Ithaca Honors Twilight Zone Creator

For Ithacans, Rod Serling isn’t just the creator of the Emmy-award winning show The Twilight Zone. He’s also remembered as the caring man who opened up his heart and home as he lectured at Ithaca College for nine years. IC is home to the Rod Serling archives, the largest and most complete collection of his work, which includes television scripts, movie screenplays, stage play scripts, and films.

The School of Communications recently honored Serling’s life and legacy with the second annual Rod Serling Conference, a two-day event featuring presentations of academic papers, panel discussions, and screenings of Serling’s work. The results of a nationwide Rod Serling scriptwriting competition were also revealed.

Several of this year’s conference sessions featured some of Serling’s colleagues and students from the early 1970s. But the most anticipated event was a Twilight Zone marathon with introductions and analysis of each script's themes. The weekend concluded with a staged reading by the Department of Theatre Arts of “Noon on Doomsday,” a never-before-produced script by Serling.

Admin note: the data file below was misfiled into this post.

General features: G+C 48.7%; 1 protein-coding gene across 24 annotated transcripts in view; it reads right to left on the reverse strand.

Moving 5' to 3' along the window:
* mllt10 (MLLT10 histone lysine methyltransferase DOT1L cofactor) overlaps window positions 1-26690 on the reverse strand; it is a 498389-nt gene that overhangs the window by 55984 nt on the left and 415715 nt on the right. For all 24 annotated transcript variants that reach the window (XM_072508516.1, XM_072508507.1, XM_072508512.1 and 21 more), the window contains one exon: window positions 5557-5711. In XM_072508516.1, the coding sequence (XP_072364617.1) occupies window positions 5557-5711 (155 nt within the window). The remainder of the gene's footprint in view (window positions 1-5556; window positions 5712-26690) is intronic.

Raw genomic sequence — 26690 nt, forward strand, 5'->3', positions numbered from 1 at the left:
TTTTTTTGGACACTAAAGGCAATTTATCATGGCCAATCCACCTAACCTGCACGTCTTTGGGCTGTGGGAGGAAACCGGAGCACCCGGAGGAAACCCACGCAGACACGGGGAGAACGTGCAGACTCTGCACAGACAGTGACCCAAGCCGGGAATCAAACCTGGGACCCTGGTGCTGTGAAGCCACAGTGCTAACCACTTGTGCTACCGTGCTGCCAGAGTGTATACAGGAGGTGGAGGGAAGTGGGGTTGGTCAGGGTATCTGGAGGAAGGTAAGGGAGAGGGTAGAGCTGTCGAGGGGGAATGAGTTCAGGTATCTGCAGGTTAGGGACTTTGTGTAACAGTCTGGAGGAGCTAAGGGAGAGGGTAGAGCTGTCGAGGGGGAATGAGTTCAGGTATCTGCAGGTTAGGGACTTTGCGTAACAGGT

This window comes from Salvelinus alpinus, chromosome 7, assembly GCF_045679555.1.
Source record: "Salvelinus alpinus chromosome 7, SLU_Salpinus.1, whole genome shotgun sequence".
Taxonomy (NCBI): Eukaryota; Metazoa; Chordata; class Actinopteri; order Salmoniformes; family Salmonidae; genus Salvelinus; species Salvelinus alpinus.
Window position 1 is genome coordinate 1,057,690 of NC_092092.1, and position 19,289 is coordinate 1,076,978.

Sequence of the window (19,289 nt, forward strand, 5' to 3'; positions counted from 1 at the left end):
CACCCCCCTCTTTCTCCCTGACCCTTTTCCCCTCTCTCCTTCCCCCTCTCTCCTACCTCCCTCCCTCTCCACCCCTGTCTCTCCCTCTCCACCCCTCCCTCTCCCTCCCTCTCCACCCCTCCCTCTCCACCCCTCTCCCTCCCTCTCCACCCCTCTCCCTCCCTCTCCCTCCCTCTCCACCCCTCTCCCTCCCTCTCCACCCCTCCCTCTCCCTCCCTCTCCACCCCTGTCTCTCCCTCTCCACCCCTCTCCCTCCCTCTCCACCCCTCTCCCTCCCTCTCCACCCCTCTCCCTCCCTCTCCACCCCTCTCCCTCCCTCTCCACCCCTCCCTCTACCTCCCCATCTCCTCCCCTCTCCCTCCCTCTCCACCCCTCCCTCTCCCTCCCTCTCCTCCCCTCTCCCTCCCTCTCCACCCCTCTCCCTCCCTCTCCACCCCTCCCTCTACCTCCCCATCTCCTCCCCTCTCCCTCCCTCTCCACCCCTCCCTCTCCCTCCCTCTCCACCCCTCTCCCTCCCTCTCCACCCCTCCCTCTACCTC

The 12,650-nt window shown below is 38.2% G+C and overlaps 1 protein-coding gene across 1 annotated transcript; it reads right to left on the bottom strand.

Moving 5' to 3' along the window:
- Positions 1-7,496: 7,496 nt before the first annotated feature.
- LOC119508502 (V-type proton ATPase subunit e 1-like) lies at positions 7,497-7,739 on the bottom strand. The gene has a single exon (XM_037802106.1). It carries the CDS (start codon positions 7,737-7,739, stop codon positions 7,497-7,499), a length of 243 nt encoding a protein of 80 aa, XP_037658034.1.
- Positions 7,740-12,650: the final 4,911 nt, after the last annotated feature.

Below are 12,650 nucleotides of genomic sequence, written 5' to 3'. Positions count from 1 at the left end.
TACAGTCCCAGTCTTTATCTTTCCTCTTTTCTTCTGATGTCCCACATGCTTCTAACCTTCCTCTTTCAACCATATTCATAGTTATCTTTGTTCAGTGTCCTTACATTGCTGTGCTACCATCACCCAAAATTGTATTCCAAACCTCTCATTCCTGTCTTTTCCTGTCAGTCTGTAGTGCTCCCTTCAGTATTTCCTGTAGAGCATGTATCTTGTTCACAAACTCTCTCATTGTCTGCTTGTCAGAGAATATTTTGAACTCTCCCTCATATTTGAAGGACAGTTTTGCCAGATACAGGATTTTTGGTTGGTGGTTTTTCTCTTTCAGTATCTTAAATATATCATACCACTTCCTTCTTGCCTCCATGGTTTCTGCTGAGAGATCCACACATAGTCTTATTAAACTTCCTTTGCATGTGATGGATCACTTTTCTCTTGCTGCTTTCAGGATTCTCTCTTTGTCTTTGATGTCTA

Want to know what it was like to hear Serling lecture at Ithaca? Here's a comment one former IC student left on YouTube:

"[Serling] spoke to us at Ithaca College in 1969, and he delivered a spontaneous speech about the evils of war when he was asked about his opinion of the Vietnam conflict. He spoke with such eloquence that when he had finished, we in the audience were sitting in absolutely stunned silence for about 3 seconds, and then rose to our feet and gave him a standing ovation that lasted for a minute and a half. Honestly, it was like hearing from God! Surely "One For the Angels"."


Originally published in Fuse: Ithaca Honors Twilight Zone Creator.

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